Places Discussed

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Cloudcuckooland. Imaginary city-state of the birds, located in the sky and invented by Aristophanes, who set another play, The Frogs (405 b.c.e.), in another imaginary place, mythical Hades. Two humans leave their own city of Athens and seek Hoopoe, the bird king, at a desolate cliffside vaguely described as a “hundred-mile hike” from home. Hoopoe’s roost is a leafy thicket wheeled onstage with its master; the humans must sprout wings to accept Hoopoe’s offer of hospitality inside. Hoopoe satisfies his guests’ quest for a perfect city-state of rest and relaxation by agreeing to help them establish such a utopia for the birds. Various charlatans from Athens are subsequently driven off as they seek selfish advantage in the new city.


*Athens. Democratic ancient Greek city-state at the height of its imperial power when this play was produced during a major state religious festival. The chorus of birds shifts its focus from the imaginary setting of the play to the real location of the production by addressing the audience directly in choral interludes which allow Aristophanes, himself a citizen of Athens, to express his political views to the assembled citizenry and delegates from subject allies. Throughout the play, places are mentioned relevant to Athens’s contemporary political situation, such as the Greek city-states Sparta and Corinth, Athens’s enemies; Persia and Babylon, representing an imperial eastern threat; Lydia and Phrygia, Asiatic regions that supplied slaves; the Aegean islands of Chios and Melos, subject allies of Athens, and so on. Some obscure towns are named solely for humorous effect, such as Olophyxia or “Groansville” in the northern Aegean, and Corinth’s neighbor Orneai or “Birdland.”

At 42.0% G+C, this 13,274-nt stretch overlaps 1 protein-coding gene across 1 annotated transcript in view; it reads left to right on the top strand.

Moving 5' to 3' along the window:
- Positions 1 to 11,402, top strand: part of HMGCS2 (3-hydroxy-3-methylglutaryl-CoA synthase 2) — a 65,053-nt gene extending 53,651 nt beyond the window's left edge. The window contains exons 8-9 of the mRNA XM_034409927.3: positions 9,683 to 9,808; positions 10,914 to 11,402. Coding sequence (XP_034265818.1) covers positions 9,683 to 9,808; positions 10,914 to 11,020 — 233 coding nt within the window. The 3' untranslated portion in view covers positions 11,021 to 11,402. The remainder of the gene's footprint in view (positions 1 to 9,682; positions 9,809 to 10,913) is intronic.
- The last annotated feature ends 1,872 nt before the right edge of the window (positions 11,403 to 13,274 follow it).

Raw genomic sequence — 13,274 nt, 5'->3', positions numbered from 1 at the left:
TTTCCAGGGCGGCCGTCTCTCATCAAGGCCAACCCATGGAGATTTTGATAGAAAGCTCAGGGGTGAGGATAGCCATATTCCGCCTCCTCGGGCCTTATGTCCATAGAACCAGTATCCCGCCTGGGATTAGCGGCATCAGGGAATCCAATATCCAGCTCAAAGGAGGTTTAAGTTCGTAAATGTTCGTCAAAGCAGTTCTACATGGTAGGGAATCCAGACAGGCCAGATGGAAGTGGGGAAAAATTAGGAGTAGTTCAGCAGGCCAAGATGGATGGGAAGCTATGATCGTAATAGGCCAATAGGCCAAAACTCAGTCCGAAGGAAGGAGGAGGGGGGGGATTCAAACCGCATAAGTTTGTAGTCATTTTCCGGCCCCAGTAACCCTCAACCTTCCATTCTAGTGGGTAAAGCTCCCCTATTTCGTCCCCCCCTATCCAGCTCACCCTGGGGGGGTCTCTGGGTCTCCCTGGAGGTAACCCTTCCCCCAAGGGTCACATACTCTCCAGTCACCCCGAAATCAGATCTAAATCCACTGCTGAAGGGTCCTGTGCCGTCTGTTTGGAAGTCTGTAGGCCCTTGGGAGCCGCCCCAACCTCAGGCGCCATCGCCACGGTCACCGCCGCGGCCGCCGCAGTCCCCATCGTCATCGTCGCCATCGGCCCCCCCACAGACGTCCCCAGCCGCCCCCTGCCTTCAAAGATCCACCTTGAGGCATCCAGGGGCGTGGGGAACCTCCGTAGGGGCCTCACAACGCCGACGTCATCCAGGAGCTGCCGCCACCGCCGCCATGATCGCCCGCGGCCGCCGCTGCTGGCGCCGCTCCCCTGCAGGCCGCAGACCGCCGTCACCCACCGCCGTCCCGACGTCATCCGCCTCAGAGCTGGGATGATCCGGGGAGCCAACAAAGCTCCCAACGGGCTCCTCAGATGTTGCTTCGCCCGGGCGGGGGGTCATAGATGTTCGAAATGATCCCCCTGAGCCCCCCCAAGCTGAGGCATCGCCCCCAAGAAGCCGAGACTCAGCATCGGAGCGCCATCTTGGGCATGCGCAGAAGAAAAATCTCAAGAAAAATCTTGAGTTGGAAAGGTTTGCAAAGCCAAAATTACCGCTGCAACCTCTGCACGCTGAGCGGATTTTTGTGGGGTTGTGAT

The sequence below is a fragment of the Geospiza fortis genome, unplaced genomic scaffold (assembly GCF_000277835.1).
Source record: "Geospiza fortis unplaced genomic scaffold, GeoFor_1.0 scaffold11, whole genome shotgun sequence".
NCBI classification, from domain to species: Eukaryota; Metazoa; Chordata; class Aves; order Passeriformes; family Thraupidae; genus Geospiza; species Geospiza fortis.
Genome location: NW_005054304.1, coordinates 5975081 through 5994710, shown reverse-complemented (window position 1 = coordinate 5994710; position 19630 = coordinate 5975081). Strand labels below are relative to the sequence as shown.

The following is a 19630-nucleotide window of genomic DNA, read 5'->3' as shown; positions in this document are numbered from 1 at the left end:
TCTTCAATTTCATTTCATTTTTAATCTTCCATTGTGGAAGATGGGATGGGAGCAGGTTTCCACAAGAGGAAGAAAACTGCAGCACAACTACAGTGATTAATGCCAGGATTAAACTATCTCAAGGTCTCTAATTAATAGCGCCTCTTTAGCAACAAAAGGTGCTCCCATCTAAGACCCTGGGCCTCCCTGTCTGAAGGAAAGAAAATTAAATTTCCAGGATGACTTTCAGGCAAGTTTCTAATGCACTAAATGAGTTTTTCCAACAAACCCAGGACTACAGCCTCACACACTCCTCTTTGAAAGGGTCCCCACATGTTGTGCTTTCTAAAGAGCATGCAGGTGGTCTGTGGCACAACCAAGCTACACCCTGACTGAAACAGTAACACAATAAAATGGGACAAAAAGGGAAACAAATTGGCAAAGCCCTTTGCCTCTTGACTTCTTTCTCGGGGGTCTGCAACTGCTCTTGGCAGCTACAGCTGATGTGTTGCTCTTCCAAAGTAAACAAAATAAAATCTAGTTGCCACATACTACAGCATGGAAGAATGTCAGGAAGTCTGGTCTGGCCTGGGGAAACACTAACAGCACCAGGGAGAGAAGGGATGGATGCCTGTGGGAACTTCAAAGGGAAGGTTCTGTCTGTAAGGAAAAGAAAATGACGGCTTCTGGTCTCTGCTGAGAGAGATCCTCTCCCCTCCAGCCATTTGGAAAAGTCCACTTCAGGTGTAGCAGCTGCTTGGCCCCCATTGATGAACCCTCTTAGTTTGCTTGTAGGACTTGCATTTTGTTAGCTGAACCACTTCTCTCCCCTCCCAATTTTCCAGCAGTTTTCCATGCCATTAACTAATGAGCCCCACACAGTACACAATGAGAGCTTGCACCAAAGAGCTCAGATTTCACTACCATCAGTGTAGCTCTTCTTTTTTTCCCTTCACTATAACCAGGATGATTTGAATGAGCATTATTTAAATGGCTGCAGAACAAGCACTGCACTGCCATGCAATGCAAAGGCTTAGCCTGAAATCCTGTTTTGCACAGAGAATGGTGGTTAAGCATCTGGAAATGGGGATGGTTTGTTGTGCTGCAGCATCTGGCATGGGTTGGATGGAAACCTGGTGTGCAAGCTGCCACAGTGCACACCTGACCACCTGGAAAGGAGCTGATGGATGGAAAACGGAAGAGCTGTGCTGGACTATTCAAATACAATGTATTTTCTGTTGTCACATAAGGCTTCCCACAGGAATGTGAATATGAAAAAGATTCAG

Mount Olympus

Mount Olympus. Mythical mountain dwelling of the Greek gods, located somewhere above the birds’ territory. Rest and relaxation triumph over politics when the gods cede their universal sovereignty to Cloudcuckooland in order to continue receiving men’s sacrifices, which must pass through its territory.


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Dearden, C. W. The Stage of Aristophanes. London: Athlone Press, 1976. The work is an overview of Greek theatrical conventions that uses the plays of Aristophanes as models. It discusses form, staging, settings, the chorus, and the use of actors and masks. Each of the plays is discussed individually.

Dover, K. J. Aristophanic Comedy. Berkeley: University of California Press, 1972. Textual criticism of the plays of Aristophanes. Discusses The Birds as fantasy and as one of the few by the writer that does not point toward a didactic change in politics. Includes a discussion of the sexual humor of the time and the role of women in Greek society as reflected in the plays.

Ehrenberg, Victor. The People of Aristophanes. London: Methuen, 1974. Discussion of the creation of types as caricatures of Athenian society. An analysis of old Attic comedy from a sociological perspective.

Lord, Louis E. Aristophanes: His Plays and His Influence. New York: Cooper Square, 1963. Traces Aristophanes’ influence on Athenian society as well as on later German, French, and English writers. Also presents an overview of Greek comedy as the origin and model for later sociological and political satire.

Spatz, Lois. Aristophanes. Boston: Twayne, 1978. A discussion of the evolution of Greek plays and their religious connection to the festival of Dionysus. Presents each play chronologically and depicts the historical context in which it was created.

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